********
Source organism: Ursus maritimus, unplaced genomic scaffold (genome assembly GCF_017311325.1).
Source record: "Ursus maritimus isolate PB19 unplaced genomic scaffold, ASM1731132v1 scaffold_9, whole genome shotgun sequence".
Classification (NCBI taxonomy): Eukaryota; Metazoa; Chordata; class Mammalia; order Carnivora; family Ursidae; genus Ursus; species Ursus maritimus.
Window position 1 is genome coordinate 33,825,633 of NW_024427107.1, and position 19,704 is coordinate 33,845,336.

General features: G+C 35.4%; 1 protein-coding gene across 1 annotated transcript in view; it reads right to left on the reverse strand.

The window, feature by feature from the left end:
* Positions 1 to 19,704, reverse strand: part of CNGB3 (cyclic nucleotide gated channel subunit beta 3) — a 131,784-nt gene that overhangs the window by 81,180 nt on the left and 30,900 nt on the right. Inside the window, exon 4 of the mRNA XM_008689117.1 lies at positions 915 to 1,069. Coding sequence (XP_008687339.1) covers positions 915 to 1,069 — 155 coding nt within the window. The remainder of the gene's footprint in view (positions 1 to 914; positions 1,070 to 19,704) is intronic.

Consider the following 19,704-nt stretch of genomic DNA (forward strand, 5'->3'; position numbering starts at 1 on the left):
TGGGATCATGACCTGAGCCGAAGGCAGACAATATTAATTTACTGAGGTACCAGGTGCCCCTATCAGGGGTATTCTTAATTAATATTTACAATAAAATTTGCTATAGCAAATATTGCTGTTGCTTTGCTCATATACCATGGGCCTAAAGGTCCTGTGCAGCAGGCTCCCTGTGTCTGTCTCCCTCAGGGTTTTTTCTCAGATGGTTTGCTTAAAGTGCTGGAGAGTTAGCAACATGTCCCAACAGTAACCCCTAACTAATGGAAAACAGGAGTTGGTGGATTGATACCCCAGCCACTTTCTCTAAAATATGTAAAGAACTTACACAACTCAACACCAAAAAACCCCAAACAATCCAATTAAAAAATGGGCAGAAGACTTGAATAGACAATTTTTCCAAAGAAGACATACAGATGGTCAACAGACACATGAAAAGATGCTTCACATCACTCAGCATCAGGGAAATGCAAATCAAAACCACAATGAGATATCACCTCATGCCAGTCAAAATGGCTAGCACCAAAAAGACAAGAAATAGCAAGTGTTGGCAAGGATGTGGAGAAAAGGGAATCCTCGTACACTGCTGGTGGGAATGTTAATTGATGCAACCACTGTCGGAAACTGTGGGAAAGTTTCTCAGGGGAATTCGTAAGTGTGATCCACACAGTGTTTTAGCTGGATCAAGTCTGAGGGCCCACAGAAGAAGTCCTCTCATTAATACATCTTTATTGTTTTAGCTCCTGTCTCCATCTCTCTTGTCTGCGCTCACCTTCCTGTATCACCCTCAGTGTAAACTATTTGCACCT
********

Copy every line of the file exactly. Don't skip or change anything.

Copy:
Source organism: Ursus maritimus, unplaced genomic scaffold (genome assembly GCF_017311325.1).
Source record: "Ursus maritimus isolate PB19 unplaced genomic scaffold, ASM1731132v1 scaffold_9, whole genome shotgun sequence".
Classification (NCBI taxonomy): Eukaryota; Metazoa; Chordata; class Mammalia; order Carnivora; family Ursidae; genus Ursus; species Ursus maritimus.
Window position 1 is genome coordinate 33,825,633 of NW_024427107.1, and position 19,704 is coordinate 33,845,336.

General features: G+C 35.4%; 1 protein-coding gene across 1 annotated transcript in view; it reads right to left on the reverse strand.

The window, feature by feature from the left end:
* Positions 1 to 19,704, reverse strand: part of CNGB3 (cyclic nucleotide gated channel subunit beta 3) — a 131,784-nt gene that overhangs the window by 81,180 nt on the left and 30,900 nt on the right. Inside the window, exon 4 of the mRNA XM_008689117.1 lies at positions 915 to 1,069. Coding sequence (XP_008687339.1) covers positions 915 to 1,069 — 155 coding nt within the window. The remainder of the gene's footprint in view (positions 1 to 914; positions 1,070 to 19,704) is intronic.

Consider the following 19,704-nt stretch of genomic DNA (forward strand, 5'->3'; position numbering starts at 1 on the left):
TGGGATCATGACCTGAGCCGAAGGCAGACAATATTAATTTACTGAGGTACCAGGTGCCCCTATCAGGGGTATTCTTAATTAATATTTACAATAAAATTTGCTATAGCAAATATTGCTGTTGCTTTGCTCATATACCATGGGCCTAAAGGTCCTGTGCAGCAGGCTCCCTGTGTCTGTCTCCCTCAGGGTTTTTTCTCAGATGGTTTGCTTAAAGTGCTGGAGAGTTAGCAACATGTCCCAACAGTAACCCCTAACTAATGGAAAACAGGAGTTGGTGGATTGATACCCCAGCCACTTTCTCTAAAATATGTAAAGAACTTACACAACTCAACACCAAAAAACCCCAAACAATCCAATTAAAAAATGGGCAGAAGACTTGAATAGACAATTTTTCCAAAGAAGACATACAGATGGTCAACAGACACATGAAAAGATGCTTCACATCACTCAGCATCAGGGAAATGCAAATCAAAACCACAATGAGATATCACCTCATGCCAGTCAAAATGGCTAGCACCAAAAAGACAAGAAATAGCAAGTGTTGGCAAGGATGTGGAGAAAAGGGAATCCTCGTACACTGCTGGTGGGAATGTTAATTGATGCAACCACTGTCGGAAACTGTGGGAAAGTTTCTCAGGGGAATTCGTAAGTGTGATCCACACAGTGTTTTAGCTGGATCAAGTCTGAGGGCCCACAGAAGAAGTCCTCTCATTAATACATCTTTATTGTTTTAGCTCCTGTCTCCATCTCTCTTGTCTGCGCTCACCTTCCTGTATCACCCTCAGTGTAAACTATTTGCACCT